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Homo. 2003;53(3):225-34.

Problems with the use of cladistic analysis in palaeoanthropology.

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  • Sterkfontein Research Unit, School of Anatomical Sciences, Medical School, University of the Witwatersrand, 7 Parktown Road, Parktown 2193, Johannesburg, South Africa. d.curnoe@unsw.edu.au


Cladistic analysis is a popular method for reconstructing evolutionary relationships on the human lineage. However, it has limitations and hidden assumptions that are often not considered by palaeoanthropologists. Some researchers who are opposed to its use regard cladistics as the preferred method for taxonomic "splitters" and claim it has lead to a revitalisation of typology. Typology remains a part of human evolutionary studies, regardless of the acceptance or use of cladistics. The assumption/preference for "splitting" over "lumping" in cladistics (alpha) taxonomy and the general failure to evaluate (post-hoc) such taxonomies have served to reinforce this assertion. Researchers have also adopted a number of practices that are logically untenable or introduce considerable error. The evolutionary trend of human encephalisation, apparently isometric with body size, and concurrent reduction in the gut and masticatory apparatus, suggests continuous cladistic characters are biased by problems of body size. The method suffers a logical weakness, or circularity, leading to bias when characters with multiple states are used. Coding of such characters can only be done using prior criteria, and this is usually done using an existing phylogenetic scheme. Another problem with coding character states is the handling of variation within species. While this form of variation is usually ignored by palaeoanthropologists, when characters are recognised as varying, their treatment as a separate state adds considerable error to cladograms. The genetic proximity of humans, chimpanzees and gorillas has important implications for cladistic analyses. It is argued that chimpanzees and gorillas should be treated as ingroup taxa and an alternative outgroup such as orangutans should be used, or an (hypothetical) ancestral body plan developed. Making chimpanzees and gorillas ingroup taxa would considerably enhance the biological utility of anthropological cladograms. All published human cladograms fail to meet standard quality criteria indicating that none of them may be considered reliable. The continuing uncertainty over the number and composition of fossil human species is the largest single source of error for cladistics and human phylogenetic reconstruction.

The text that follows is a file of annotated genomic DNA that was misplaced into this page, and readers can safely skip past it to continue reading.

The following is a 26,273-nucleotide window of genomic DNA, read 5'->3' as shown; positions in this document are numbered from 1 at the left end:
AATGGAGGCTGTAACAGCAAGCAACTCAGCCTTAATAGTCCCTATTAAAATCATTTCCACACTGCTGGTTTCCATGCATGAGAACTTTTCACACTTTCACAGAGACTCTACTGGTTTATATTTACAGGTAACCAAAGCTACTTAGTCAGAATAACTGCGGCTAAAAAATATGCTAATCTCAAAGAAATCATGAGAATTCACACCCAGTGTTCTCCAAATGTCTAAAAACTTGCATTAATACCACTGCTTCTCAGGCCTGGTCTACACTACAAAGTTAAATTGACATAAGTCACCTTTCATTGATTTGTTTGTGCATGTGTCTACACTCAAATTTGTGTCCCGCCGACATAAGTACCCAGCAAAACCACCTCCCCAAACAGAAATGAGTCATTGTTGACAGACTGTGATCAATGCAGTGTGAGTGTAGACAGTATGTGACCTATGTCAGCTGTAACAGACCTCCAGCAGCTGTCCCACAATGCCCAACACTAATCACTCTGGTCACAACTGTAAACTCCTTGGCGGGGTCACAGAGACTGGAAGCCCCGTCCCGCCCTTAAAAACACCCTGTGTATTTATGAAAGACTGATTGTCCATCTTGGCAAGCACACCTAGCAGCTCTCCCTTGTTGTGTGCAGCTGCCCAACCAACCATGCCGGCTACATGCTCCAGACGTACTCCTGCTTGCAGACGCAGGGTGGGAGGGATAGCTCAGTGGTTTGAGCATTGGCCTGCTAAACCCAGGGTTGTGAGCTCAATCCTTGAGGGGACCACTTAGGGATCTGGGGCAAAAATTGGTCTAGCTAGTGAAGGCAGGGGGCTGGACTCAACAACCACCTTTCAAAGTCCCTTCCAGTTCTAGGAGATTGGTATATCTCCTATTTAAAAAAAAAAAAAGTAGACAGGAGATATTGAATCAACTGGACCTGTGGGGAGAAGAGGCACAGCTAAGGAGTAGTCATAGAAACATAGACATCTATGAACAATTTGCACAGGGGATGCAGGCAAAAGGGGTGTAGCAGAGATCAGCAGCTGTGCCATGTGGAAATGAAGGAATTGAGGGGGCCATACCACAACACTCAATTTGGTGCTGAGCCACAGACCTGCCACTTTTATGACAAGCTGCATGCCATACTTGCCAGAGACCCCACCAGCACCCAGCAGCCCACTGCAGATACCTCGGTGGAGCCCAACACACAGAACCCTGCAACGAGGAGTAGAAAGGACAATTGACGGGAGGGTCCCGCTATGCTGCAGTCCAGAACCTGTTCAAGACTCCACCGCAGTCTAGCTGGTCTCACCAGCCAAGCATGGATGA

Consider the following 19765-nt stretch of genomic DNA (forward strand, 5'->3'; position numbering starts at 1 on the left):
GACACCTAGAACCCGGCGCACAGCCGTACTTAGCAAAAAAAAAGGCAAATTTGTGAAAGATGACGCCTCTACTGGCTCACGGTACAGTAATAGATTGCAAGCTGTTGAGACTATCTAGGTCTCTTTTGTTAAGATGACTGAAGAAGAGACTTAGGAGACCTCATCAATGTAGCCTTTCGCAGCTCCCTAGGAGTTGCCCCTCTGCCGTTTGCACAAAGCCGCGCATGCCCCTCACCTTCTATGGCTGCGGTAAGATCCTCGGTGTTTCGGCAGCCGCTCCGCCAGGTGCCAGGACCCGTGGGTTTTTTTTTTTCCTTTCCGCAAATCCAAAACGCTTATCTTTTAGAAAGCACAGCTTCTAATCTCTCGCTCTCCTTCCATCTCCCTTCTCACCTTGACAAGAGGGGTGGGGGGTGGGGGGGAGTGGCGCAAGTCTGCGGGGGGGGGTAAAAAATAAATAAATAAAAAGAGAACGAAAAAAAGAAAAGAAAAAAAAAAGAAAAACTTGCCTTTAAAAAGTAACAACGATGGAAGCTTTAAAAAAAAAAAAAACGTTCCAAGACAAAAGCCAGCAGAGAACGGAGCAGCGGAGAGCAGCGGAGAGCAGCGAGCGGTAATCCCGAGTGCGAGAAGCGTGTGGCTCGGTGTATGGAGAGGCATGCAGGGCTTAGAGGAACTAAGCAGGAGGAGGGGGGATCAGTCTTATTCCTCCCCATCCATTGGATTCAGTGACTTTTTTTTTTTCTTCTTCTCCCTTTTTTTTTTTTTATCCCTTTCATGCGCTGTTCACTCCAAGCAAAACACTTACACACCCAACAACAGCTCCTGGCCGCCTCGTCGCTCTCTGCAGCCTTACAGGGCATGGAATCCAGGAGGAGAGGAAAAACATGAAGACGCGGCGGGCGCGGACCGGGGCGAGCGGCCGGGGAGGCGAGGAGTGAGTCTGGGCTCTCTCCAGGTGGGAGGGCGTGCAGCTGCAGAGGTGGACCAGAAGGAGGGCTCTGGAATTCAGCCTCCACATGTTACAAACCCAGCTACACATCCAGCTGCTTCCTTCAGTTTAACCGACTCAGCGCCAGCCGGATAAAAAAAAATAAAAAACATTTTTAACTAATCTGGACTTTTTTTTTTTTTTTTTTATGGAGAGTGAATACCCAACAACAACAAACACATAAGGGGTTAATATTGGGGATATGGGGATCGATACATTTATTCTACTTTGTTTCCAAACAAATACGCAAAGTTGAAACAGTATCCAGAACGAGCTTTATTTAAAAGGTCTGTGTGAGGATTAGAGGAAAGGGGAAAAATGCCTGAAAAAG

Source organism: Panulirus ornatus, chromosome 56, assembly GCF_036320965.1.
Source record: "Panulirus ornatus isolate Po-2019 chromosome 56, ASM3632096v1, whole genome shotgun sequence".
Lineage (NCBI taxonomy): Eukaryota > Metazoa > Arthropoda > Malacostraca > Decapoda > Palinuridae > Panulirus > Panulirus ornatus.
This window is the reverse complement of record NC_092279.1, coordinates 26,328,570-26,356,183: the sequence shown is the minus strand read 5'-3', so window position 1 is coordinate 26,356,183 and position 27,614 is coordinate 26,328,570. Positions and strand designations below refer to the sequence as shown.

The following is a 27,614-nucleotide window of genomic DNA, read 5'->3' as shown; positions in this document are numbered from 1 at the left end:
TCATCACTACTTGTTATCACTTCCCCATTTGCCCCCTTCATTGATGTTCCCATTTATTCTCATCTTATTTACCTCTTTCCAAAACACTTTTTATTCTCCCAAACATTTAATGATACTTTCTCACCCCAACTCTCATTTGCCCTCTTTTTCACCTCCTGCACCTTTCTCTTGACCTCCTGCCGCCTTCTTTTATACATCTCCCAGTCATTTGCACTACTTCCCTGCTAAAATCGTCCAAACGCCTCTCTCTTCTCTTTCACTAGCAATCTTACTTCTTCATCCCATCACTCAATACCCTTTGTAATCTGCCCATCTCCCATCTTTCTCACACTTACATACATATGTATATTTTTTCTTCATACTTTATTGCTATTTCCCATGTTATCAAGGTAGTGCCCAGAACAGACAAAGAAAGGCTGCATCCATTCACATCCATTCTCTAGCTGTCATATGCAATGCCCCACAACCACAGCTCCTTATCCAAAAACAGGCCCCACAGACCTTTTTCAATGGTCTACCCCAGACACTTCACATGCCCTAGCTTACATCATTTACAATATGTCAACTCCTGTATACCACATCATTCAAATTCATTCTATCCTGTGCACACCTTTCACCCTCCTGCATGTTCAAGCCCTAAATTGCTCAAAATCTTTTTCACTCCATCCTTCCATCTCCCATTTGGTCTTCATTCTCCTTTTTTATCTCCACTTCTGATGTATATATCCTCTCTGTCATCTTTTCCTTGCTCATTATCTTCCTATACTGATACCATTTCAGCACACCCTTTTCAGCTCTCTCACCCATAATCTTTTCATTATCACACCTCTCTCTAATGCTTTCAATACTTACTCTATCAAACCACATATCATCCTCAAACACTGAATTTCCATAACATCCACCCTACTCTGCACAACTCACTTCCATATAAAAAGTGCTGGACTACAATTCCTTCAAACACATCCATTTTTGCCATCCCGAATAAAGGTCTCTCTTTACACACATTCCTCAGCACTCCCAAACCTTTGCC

[PubMed - indexed for MEDLINE]
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